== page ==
The And Campaign—the organization rallying urban Christians to “faithful civic engagement”—is on track to quadruple its size in the span of a year, with chapters launching in three Southern cities in 2020 and scheduled to launch in another 10 cities in the first half of 2021.
Last year’s convergence of the COVID-19 pandemic and political and racial unrest in the United States catapulted organizations like the And Campaign, which were already addressing these complex issues, to a new level of prominence.
“The pandemic had a huge impact on our growth,” said attorney and political strategist Justin Giboney, who cofounded the And Campaign with pastor Angel Maldonado and hip-hop artist Sho Baraka in Atlanta in 2015.
In May, the group’s Statement on Racialized Violence went viral after the death of George Floyd, tripling its social media following.
“When that racialized violence happened, and everyone had their full attention on it because there was nothing else to pay attention to, our executive committee got together and said, ‘Hey, we need to speak into this,’” said Giboney, referencing the killings of Floyd, Breonna Taylor, and Ahmaud Arbery.
“So many Christians are trying to find a way to process exactly what is going on in biblical terms. Some are ignoring it because their ideology is too far right. Some are getting too caught up in the moment and kind of changing their convictions because they have gotten too caught up on the left. I said we need to speak into this in a real way, and so we created a biblical statement on racialized violence.”
The statement addressed racism and criminal justice reform—one of the core political issues for the And Campaign, which promotes both social justice and moral order as priorities for Christians.
With established chapters in Atlanta, Dallas, Brooklyn, and Chicago, the And Campaign added chapters in Charleston, South Carolina; Raleigh, North Carolina; and Birmingham, Alabama, last summer and fall.
“There was so much conversation about racial reconciliation and injustice, but there were very few on-ramps for Christian action in Charleston,” said Philip Pinckney, pastor of Radiant Church in Charleston, who founded its chapter after connecting with Giboney at a local multiethnic ministry conference called 1Charleston. “In the city where the Civil War was started, that is still reeling from the murder at Emanuel and that probably has more churches per square mile than any other place in the country, we had to mobilize.”
The Charleston chapter held its first event, a Prayer & Action Rally, at Pinckney’s church on Juneteenth. Though the event received local news coverage and drew attention online, Pinckney suspects the pandemic hurt turnout.
The chapter continued to engage in issues leading up to the 2020 election. It created its own 17-page guide to local races and interviewed some of the candidates.
The founder of the Birmingham chapter, Danny Brister Jr., also heard Giboney speak at a conference—Just Gospel, put on in Atlanta by The Front Porch. Brister, a former pastor and church planter, said he was “bothered by politicking around the pandemic” and looking for a way to be politically engaged from a Christian perspective following the death of George Floyd.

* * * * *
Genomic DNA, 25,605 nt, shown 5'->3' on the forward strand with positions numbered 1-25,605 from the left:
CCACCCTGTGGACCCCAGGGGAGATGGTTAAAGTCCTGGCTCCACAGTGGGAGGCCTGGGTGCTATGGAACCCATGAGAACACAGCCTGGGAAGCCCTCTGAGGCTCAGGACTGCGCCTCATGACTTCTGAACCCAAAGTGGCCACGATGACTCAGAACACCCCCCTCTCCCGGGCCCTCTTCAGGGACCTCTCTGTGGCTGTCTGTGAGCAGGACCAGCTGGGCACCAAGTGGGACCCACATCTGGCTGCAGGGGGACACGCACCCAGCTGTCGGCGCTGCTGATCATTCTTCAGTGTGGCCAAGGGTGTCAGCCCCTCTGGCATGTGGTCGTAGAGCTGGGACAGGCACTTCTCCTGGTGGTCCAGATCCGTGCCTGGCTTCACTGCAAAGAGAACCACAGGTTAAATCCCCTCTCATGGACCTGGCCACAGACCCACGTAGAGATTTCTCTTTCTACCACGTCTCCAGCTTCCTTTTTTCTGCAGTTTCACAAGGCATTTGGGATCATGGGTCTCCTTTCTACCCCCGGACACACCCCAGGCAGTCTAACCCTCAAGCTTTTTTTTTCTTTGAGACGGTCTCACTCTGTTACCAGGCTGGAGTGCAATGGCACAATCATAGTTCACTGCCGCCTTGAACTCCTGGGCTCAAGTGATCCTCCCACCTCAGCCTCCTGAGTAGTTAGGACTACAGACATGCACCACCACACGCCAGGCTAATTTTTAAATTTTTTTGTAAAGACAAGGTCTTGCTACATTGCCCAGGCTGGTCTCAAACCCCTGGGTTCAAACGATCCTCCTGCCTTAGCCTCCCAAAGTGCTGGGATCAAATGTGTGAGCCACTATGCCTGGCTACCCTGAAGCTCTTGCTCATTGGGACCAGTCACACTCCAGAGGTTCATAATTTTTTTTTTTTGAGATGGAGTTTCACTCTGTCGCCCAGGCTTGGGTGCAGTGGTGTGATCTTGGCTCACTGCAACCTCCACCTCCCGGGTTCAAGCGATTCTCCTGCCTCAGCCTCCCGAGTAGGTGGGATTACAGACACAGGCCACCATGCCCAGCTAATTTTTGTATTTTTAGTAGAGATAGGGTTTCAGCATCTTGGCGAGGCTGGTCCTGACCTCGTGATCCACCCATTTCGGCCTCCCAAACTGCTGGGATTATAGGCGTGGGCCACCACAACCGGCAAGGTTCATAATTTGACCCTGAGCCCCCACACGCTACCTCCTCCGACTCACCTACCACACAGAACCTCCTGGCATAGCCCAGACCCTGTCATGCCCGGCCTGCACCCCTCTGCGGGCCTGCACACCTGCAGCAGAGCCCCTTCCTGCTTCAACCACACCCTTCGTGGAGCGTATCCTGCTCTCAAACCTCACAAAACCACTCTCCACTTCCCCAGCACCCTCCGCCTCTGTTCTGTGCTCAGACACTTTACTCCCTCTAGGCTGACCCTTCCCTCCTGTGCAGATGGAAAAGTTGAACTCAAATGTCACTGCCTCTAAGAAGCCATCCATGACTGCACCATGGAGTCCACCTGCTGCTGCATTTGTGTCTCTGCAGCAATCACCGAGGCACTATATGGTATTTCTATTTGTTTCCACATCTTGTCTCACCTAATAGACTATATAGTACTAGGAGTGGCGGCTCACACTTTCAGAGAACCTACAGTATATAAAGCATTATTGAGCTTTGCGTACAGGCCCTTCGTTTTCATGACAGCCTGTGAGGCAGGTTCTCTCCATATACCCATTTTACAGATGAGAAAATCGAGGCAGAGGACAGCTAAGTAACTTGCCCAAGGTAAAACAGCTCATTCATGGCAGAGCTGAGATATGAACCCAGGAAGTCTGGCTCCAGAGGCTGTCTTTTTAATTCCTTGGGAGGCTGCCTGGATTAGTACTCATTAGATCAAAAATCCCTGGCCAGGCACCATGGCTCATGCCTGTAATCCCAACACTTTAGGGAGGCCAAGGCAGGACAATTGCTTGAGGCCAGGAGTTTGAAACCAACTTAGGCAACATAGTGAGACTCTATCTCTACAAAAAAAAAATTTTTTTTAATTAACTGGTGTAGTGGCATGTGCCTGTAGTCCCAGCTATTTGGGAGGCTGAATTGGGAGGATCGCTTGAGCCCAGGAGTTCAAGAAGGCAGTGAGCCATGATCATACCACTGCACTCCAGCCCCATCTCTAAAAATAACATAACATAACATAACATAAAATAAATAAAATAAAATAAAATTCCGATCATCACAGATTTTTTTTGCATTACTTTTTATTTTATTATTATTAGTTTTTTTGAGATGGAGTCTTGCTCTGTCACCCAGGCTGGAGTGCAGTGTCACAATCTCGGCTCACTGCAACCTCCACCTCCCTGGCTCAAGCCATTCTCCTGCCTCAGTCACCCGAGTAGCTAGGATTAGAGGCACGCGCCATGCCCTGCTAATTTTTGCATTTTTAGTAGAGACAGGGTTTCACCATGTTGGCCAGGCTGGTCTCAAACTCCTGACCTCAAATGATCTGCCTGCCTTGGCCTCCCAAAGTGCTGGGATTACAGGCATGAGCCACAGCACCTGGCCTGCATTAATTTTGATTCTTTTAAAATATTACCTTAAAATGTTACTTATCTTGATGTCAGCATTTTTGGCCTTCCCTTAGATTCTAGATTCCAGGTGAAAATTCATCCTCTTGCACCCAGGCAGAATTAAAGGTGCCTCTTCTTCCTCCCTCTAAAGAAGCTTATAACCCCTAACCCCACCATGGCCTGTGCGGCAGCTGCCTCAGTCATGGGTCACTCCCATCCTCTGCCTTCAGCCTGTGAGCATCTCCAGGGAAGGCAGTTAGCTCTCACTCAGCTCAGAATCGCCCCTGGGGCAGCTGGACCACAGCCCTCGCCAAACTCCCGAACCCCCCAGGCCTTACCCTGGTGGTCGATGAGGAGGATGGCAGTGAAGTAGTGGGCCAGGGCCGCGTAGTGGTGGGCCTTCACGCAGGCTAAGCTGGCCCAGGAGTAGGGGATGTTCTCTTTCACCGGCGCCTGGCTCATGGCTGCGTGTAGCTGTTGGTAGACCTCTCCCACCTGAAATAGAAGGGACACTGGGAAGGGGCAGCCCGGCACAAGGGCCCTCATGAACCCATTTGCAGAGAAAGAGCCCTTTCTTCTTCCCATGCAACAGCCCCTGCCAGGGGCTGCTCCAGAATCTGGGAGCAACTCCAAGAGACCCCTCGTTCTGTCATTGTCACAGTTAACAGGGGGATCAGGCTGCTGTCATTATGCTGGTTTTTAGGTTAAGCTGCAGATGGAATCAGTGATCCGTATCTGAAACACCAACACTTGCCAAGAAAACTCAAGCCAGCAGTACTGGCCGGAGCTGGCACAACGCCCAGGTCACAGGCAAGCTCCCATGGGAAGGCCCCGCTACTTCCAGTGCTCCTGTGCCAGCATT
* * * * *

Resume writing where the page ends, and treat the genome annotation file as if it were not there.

He established the chapter in October 2020. Its six leaders are split between black and white, men and women, and span progressive and conservative political perspectives. Pandemic permitting, Brister hopes to host a public launch event in the spring. In Birmingham, 2021 is an important election year, with seats for school board, city council, and mayor up for election.
Brister, a community liaison for a local charter school and former employee of the City of Birmingham Mayor’s Office, has engaged Christians who plan to run for local offices in the near future with And Campaign materials. “They really want to talk about how they do this faithfully and if they win, how can they honor God and not capitulate their Christianity,” he said.
Even before national attention turned to racial justice issues, the And Campaign took the lead helping churches in low-income locations during the pandemic. Together with ministry partners, the Churches Helping Churches Challenge raised over $1.3 million and will continue to offer $5,000 grants to continue projects in their communities.
The And Campaign also saw growing interest around its political philosophy ahead of the 2020 presidential election, connecting with believers who felt “politically homeless” in the major parties.
“We articulated that there is this false dichotomy that politics forces you to go all the way to the left or forces you to go all the way to the right,” Giboney said. “A lot of Christians say, ‘That’s me. I care about poverty, I care about voter rights, and I care about the pro-life cause.’”
At a recent Zoom meeting for the And Campaign’s Atlanta chapter, they discussed the Georgia Senate runoffs, which put their city in the spotlight of American politics, as well as the Capitol insurrection, President Joe Biden’s COVID-19 response plan, and Senator Mitt Romney’s Family Security Act.
On a local level, the chapter is planning on advocating for juvenile probation reform—which leaders believe can be a bipartisan issue for Atlanta Christians—and reaching out to Christian state legislators, urging them to apply their principles to their work.
“There’s this idea that in order to be educated in politics, you have to be educated by the world first and then be educated by your faith, but that is backward,” said Abrm McQuarters, an Atlanta chapter leader.
Leaders across the country are looking forward to resuming in-person meetings and events once COVID-19 risks have died down, especially to build on the momentum in the new chapters preparing to launch in 10 cities this year: Akron, Ohio; Houston; Asheville, North Carolina; Richmond, Virginia; Detroit; Denver; Kansas City, Missouri; Austin, Texas; Pittsburgh; and San Diego.